Depressed Patients Not Getting Intensified BP Therapy

March 13, 2014

NEW YORK CITY — Hypertensive patients with clinical depression are less likely to have their medication intensified or be referred to a hypertension specialist, according to the results of a small study[1].

This "clinical inertia" might be one reason that clinically depressed patients with cardiovascular disease have a poorer prognosis than those without depression, say researchers.

"Research has shown that patients with mental illness receive less intensive medical care, such as coronary revascularization," write Dr Nathalie Moise (Columbia University Medical Center, New York City) and colleagues March 10, 2014 in JAMA: Internal Medicine. "Our study extends this literature by demonstrating differences in clinician behavior with respect to cardiovascular risk factor management in this population."

The study included 158 patients treated by 28 primary-care physicians at two inner-city clinics affiliated with an academic medical center. The mean age of the hypertensive patients was 65 years, 74% were women, and 79% were Hispanic. The average systolic blood pressure at last clinic visit was 158.7 mm Hg, and patients were taking, on average, 2.5 medications for hypertension. Just under half (45%) had a diagnosis of depression.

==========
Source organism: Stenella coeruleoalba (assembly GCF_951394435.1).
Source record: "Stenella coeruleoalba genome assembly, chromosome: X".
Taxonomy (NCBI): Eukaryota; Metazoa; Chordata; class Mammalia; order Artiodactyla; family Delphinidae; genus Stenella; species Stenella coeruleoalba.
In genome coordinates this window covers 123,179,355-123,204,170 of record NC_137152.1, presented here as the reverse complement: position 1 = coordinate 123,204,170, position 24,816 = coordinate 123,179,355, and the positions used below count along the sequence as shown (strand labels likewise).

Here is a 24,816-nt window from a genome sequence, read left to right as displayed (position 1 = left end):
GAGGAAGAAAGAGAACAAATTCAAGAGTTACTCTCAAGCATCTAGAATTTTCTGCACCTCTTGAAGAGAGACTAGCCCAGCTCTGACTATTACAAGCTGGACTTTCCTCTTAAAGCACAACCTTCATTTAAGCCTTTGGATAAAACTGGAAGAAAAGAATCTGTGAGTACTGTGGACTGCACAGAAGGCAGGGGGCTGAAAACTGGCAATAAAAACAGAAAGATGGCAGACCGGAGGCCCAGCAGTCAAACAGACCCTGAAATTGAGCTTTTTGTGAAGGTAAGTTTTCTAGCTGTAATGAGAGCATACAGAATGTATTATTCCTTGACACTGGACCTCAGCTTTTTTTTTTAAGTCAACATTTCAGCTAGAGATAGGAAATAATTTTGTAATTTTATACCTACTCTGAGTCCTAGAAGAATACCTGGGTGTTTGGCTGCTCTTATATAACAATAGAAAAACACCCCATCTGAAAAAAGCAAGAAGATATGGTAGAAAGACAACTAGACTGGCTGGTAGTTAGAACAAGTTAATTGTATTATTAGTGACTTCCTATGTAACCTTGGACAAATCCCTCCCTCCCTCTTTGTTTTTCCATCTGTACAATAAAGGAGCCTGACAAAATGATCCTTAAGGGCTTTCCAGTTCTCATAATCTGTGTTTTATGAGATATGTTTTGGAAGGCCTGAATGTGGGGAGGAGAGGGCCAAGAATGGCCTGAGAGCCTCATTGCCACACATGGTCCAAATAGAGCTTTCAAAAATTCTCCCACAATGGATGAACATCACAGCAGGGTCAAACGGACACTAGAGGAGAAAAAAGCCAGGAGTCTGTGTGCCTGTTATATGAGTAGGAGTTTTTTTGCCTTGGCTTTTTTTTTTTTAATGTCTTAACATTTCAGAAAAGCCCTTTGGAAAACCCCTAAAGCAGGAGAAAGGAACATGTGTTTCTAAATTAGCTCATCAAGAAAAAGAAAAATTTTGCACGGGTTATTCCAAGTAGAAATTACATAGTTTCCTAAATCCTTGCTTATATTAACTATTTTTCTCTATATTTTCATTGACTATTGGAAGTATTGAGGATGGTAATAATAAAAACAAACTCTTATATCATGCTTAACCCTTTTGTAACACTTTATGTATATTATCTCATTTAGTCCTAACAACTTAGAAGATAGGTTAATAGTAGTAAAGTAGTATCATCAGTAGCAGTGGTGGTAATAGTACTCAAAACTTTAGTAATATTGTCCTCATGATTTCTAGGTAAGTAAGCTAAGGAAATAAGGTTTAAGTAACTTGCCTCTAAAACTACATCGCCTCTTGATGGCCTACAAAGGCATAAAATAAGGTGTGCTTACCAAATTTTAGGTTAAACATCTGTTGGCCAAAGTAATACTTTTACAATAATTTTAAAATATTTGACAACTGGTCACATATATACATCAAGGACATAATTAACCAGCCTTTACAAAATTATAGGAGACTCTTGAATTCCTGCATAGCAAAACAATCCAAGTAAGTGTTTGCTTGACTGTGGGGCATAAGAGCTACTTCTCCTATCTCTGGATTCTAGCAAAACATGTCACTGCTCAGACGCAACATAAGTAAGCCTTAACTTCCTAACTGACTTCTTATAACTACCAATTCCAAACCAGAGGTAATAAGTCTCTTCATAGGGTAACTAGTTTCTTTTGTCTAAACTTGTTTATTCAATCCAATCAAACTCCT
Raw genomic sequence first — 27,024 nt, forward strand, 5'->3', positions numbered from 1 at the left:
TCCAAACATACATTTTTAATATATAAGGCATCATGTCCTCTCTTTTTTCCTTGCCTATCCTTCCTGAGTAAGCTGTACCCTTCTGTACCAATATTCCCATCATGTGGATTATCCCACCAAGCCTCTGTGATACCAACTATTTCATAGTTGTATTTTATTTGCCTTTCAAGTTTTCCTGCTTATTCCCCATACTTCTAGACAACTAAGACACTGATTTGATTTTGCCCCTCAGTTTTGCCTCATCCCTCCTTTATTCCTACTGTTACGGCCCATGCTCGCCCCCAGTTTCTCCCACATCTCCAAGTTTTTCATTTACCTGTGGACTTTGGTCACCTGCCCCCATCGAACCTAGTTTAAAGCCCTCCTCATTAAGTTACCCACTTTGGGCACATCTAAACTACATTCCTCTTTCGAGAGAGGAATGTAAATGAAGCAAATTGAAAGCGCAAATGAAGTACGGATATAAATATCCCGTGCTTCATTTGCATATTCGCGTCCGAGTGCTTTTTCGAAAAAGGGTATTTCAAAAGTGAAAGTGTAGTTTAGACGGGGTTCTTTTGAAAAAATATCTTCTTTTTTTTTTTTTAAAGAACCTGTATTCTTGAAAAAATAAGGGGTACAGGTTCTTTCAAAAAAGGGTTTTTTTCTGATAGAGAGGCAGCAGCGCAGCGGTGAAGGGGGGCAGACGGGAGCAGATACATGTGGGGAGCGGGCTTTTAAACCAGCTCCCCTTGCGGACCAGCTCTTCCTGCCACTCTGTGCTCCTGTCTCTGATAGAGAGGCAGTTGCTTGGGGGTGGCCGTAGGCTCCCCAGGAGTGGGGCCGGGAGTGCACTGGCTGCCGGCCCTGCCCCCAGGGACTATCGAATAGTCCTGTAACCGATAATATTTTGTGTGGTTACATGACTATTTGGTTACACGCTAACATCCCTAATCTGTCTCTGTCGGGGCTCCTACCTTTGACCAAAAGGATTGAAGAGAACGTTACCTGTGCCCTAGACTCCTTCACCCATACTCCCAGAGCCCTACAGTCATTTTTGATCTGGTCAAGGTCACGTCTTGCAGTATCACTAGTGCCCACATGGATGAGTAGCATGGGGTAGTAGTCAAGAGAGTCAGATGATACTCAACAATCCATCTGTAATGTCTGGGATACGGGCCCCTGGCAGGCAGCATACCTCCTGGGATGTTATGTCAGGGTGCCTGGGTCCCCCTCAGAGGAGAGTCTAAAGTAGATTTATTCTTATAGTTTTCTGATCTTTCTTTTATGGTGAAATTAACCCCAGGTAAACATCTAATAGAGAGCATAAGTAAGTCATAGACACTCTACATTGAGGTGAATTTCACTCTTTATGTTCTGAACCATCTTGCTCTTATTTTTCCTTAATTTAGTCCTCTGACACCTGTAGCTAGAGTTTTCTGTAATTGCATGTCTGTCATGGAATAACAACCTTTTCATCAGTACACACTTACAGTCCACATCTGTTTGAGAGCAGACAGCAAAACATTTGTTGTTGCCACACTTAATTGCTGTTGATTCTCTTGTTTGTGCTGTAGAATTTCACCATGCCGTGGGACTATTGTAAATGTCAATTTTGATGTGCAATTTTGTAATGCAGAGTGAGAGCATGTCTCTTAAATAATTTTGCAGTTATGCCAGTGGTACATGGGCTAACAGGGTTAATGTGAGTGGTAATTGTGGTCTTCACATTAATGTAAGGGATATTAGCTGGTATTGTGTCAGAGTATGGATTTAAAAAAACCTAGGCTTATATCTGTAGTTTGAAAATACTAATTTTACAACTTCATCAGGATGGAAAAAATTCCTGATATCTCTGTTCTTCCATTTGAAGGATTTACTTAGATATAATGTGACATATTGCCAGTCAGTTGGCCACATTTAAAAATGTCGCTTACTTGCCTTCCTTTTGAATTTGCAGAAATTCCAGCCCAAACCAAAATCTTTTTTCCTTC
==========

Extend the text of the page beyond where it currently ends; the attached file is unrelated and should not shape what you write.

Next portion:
Clinical inertia—defined as a failure to intensify antihypertensive treatment, no referral to a hypertension specialist, or a lack of workup for identifiable hypertension despite uncontrolled blood pressure—was significantly more common in depressed than nondepressed patients (70% vs 51%, respectively). In an adjusted model, those with depression were 40% more likely to experience clinical inertia than those without mental illness. This association remained even after adjustment for adherence counseling.

The researchers say future studies should attempt to understand why physicians treat patients with depression differently from other patients, but in the meantime they encourage primary-care doctors to be "cautious about undertreating cardiovascular risk factors among patients identified as having depression."

Recently, an expert panel of the American Heart Association (AHA) recommended that depression be considered as official risk factor for heart disease.


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